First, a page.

Zen Again

Last weekend I returned from a 7-day sesshin, an intense meditation retreat in the Zen Buddhist tradition. As a fellow-practitioner recently said, you are either in the Zendo or on your way to the Zendo for 7 days straight. You are sitting in meditation (zazen), eating meals (oryoki) or listening to the teacher give a lecture (teisho) for 13 to 14 hours each day. If you go to sleep immediately after the final sitting period ends you may sleep from 10 pm until 3:30am when the wake-up bell rings, although many practitioners choose to sit yaza which is open-sitting into the evening. To give you an idea of how much sitting this is, if you meditated every day for 20 minutes, it would take you nearly 300 days to sit as much as one does during a sesshin. Clearly this is quite a radical practice. What exactly are you doing sitting there on a cushion for 14 hours a day?

The intensity of the schedule is intended to take away choice. Without choice, we can begin to develop a sense being preferenceless, becoming disinterested or non-attached from the world and the results of our work. This may sound sort of pessimistic or nihilistic, but in reality it is great freedom. According the Buddha’s teachings, whenever we are interested in something, prefer something over something else, we will eventually lose the object of our interest, experiencing dukkha, often translated as suffering but more realistically translated as un satisfactoriness. Apparently dukkha literally translates to a wheel out of kilter (picture a 4-wheel cart with one flat tire rolling down the street).

This was my second sesshin, and probably the second hardest thing I’ve ever done (the first one being the most difficult)! It was very different this time. I have an established practice, the novelty of the forms and rituals have worn off and I have the ability to actually sit without moving for long stretches of time, really allowing me to delve into the more subtle aspects of myself. It’s quite incredible how relatively quickly thought is exhausted. When the sesshin began, I was carrying in a few large items that I thought might derail my meditation, but truly after a day or two of sitting with them; you simply exhaust all angles and manners of thinking about them. You begin to look at things from a non-self-referential perspective and watch as these things simply dissolve. It’s in this dissolution that you see how such thinking can come to dominate our minds, to define us and to consume us at times. Yet when given careful attention, these thoughts truly are just a small wave in the ocean covering up something so much greater.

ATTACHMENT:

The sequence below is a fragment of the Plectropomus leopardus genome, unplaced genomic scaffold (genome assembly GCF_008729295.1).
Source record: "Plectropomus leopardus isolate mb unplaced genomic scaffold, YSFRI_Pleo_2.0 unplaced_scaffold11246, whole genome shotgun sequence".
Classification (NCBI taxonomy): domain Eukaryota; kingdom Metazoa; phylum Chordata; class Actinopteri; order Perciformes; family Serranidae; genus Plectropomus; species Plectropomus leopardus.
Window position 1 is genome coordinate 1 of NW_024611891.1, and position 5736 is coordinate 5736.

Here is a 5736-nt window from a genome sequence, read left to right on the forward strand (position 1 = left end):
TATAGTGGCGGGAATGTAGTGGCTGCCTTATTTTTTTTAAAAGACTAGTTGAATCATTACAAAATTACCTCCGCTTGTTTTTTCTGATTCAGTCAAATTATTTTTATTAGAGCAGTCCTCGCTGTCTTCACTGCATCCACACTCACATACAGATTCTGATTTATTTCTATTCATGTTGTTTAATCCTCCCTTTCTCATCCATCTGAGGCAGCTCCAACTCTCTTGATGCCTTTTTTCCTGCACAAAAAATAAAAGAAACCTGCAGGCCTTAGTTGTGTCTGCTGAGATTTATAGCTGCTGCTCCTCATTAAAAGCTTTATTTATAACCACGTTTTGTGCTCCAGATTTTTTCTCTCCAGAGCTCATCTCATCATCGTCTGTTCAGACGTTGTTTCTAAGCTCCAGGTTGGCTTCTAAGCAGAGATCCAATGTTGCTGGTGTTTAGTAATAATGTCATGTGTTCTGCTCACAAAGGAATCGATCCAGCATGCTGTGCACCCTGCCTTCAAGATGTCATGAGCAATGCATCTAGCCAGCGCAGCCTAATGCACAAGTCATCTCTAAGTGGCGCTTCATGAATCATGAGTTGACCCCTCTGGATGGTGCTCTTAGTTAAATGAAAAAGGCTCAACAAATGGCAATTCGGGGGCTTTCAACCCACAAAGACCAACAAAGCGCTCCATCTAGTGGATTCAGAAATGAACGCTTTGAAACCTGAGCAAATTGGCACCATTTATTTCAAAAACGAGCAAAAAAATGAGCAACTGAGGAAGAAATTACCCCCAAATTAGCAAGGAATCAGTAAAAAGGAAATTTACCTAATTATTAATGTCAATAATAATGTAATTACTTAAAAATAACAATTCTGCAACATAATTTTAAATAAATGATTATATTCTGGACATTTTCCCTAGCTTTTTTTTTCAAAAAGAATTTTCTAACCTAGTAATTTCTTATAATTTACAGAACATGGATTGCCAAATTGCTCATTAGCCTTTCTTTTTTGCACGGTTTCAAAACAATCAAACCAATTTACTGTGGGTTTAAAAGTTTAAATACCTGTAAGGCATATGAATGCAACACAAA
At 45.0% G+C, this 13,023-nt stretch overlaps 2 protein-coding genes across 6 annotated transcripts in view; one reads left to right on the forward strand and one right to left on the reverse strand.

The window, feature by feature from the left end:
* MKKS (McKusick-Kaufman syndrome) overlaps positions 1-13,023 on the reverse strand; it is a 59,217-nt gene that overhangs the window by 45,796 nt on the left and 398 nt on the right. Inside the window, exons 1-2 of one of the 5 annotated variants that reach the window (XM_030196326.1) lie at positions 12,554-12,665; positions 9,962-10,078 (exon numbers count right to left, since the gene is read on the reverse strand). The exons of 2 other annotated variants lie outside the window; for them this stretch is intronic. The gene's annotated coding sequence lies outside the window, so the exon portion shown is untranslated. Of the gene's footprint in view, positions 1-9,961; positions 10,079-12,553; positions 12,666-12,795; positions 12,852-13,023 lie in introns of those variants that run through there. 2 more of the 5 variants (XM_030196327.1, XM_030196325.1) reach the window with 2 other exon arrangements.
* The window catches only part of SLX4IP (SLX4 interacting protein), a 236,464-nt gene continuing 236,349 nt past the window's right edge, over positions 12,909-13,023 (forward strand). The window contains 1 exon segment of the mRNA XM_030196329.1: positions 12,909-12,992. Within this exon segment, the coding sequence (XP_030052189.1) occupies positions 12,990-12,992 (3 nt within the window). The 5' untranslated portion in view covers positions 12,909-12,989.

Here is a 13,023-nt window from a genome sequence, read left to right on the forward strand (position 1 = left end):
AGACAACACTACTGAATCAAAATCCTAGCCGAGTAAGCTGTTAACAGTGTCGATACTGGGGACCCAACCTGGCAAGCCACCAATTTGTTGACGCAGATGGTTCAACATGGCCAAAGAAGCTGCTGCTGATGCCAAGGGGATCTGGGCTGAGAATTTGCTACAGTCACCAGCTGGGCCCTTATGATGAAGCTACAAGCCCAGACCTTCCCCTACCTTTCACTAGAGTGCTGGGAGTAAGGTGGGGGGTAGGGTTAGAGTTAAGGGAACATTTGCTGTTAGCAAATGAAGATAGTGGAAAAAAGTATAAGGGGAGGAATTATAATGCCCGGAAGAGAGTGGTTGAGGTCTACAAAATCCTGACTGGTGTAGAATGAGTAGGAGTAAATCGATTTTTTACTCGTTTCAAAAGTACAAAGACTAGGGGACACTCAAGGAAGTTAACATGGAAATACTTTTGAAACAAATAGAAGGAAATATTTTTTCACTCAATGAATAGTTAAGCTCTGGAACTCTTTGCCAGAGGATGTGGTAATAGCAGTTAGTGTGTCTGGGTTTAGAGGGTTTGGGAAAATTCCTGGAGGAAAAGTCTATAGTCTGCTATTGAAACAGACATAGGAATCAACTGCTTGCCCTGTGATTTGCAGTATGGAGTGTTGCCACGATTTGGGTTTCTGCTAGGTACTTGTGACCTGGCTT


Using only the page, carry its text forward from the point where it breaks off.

Writing about practice is interesting, first I’m not really qualified, and second there is something utterly personal about it that can mislead and confuse others. So I guess I will stop for now- what I can write about is more of my personal experience, the difficulty since returning home I’ve had, feeling vulnerable, a little lost and quite sensitive to the world. I’m taking the recommended advice, avoiding stimulation, social situations, continuing to sit frequently. Nurturing myself and what I need right now. My body, my mind, simply feel different. Something within me has shifted; it’s not something clearly recognizable by me or others. I feel myself slowly drifting towards a life of contemplation, losing interest in my more worldly activities, generally holding this desire for truth and awareness higher than all others. A week removed now, I sense the pull back towards the world and its many tantalizing aspects, its long fingers wrapping around me. I think that is part of the sensitivity I feel – slipping back into states of lesser-awareness…

I guess all I can do is take the advice my teacher once gave me:

“Sit with others regularly. When the bell rings, just get up.”

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